Mount an SMB share to Desktop at Login

Discussion in 'Mac Basics and Help' started by redbergy, Nov 20, 2007.

  1. redbergy macrumors newbie

    Joined:
    Nov 7, 2007
    #1
    Hello Mac Experts! I just started drinking the Mac Kool-Aid when I ordered my first Mac - a MBP - last week. I must admit it tastes way better than the Windoze 3 day old cold coffee I'm used to. So far I'm loving it, but I'm running into one issue on my work network.

    After trying for 3 hours with our Linux guru we could not get Finder to open a connection to our file/web server which is Debian (Linux) through Samba. I tried everything I could think of and there's not much help on Google.

    Using the command line mount_smbfs I was finally able to mount the samba share on our Debian to a folder in my home directory. Right now this is fine, for the rest of the day I'll be able to work, but I'm just wondering if there is a way I can create a script that runs when I login that does the following:

    1) At login check if my Server is available (192.168.1.216) (this in case I'm using my MBP on the road or from home)

    2) Run this command if the server exists:
    mount_smbfs //myusername:mypassword@192.168.1.216/share /pathto/mountfolder/ondesktop

    3) The last part is the key (I guess) - I want this share to show up on my Desktop like when I connect a USB drive or how my Macintosh HD does

    I'm assuming it's fairlly easy to create a script that runs at login? I've Googled a little with no success but I think the tricky part will making sure the 192.168.1.216 is a valid server -- or maybe there doesn't even need to be a check it just runs the command and if it's not there nothing happens? The other tricky part for me is figuring out where exactly I need to mount the drive to so that it appears on my desktop as a mounted drive instead of in my /Users/username/smbMount folder that I arbitrarily made.

    The later is what I really need to konw as I'm sure with alot of Googling I can find the best way to create a login script in Leopard, but I have no idea where to mount it to and I'm afraid to just start trying to mount to some device in /dev/ which (I think) could potentially screw things up.

    I'm looking for a step by step here if someone wouldn't mind helping out this Mac Newb.

    Thanks in advance!!!
     
  2. jacg macrumors 6502a

    jacg

    Joined:
    Jan 16, 2003
    Location:
    UK
    #2
    I was wondering just the same thing today too!

    If you go to the finder preferences (general) you can select to have connected servers appear there. This may answer one of your questions.

    Unfortunately you are way ahead of me with the other stuff but I too would like to have a smb share auto-mount on login. I shall be watching this thread and I am sure someone will help out.

    I found this on another site: (not tested yet)

    Try connecting to your Windows shares this way. Works fine for me in Leopard. (No spaces in the actual address.) For added convenience, you then may want to add the share as a Login Item in the Accounts System Preferences.

    cifs://workgroup name or domain name:windows username@IP address/share name

    (http://forums.hexus.net/news/122033-major-mac-os-x-leopard-smb-bug-solved.html)
     
  3. redbergy thread starter macrumors newbie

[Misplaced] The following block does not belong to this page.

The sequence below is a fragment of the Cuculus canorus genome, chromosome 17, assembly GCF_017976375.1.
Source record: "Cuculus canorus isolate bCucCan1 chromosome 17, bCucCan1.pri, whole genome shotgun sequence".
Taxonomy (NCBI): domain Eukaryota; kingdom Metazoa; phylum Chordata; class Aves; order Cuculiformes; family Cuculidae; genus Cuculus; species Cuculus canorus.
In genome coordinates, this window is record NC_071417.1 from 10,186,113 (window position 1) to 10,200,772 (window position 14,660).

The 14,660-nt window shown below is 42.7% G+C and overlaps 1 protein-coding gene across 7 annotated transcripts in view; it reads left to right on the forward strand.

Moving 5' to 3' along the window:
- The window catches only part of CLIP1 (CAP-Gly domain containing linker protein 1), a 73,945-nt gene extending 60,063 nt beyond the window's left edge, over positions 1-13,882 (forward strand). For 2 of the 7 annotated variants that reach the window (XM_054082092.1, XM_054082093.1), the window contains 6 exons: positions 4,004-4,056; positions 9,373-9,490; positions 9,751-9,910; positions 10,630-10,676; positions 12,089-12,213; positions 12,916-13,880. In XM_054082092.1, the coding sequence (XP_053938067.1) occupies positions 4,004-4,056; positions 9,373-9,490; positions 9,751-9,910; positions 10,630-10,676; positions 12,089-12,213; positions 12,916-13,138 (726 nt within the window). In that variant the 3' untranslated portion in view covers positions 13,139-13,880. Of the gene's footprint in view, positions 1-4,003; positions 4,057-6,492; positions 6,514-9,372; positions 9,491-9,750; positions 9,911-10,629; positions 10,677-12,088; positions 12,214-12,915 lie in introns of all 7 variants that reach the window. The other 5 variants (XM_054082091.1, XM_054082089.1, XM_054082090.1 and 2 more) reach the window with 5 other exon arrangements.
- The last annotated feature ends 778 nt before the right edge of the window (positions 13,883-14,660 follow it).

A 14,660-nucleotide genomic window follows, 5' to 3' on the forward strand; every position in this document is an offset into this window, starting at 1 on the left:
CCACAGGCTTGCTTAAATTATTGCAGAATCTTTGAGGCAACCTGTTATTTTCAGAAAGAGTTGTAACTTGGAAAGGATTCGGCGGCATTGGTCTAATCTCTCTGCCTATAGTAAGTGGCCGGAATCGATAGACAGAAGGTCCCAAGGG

Joined:
    Nov 7, 2007
    #3
    Thanks for the reply Jacg, I have posted this in other forums and it seems I was being a bit vague in what I'm trying to do... So far I have a script that works, however if I'm not connected to my work network, it still creates the directories on my desktop and tries to mount the smb share (however it's unsuccessful and just dies off).

    For some reason, I cannot use Go > Connect to Server... in the Finder options. I get some type of error to the effect of "You do not have permission to access this drive" - when I type in an incorrect login I get a different error saying "Bad username or password". I can connect to this samba server using Windows and other Linux machines. I can also connect using smb in the command line of my Mac and I can mount the drive using mount_smbfs but for some reason I can't do the easy Finder way.

    This is why I am asking about a start up script since it seems the only way I can access this share is by typing in the command line. I have a basic script going below, however I would like it to remove the two directories it creates first at startup, determine whether I can mount the share, then if I can, recreate those folders (that way if I'm not at work, I won't see the empty folders on my desktop)... Below is my script (.command file set to run at login):

    mkdir /Users/adam/Desktop/blxshare
    mkdir /Users/adam/Desktop/blxweb
    mount_smbfs //username:password@192.168.1.216/blxshare /Users/adam/Desktop/blxshare
    mount_smbfs //username:password@192.168.1.216/blxweb /Users/adam/Desktop/blxweb
    KillAll Terminal
    exit

    So, like I said, first, I need to add a rm /Users/adam/Desktop/blxshare, then I need some way to check and see if 192.168.1.216 exists, if so, recreate the folder and mount the SMB share.

    Someone pointed me to this link: http://www.ils.unc.edu/courses/2006_fall/inls668_001/shell_script_samples/ping_monitor/00ReadMe.html saying I just need an IF ELSE statement, I'm going to check it out when I get home (since I've spent entirely too much time on this today already lol) and I'll post what I come up with.
     
  4. redbergy thread starter macrumors newbie

    Joined:
    Nov 7, 2007
    #4
    Okay here is my Startup script, currently it supports 2 shares (you can easily edit it to change it to more than 2 or only one) I hope this helps someone else.

    Put this into a file with a .command extension and don't forget to hop in the terminal and type chmod +x myfile.command to make sure it has execute permissions. Drag the command file to your login startup applications and you should be good.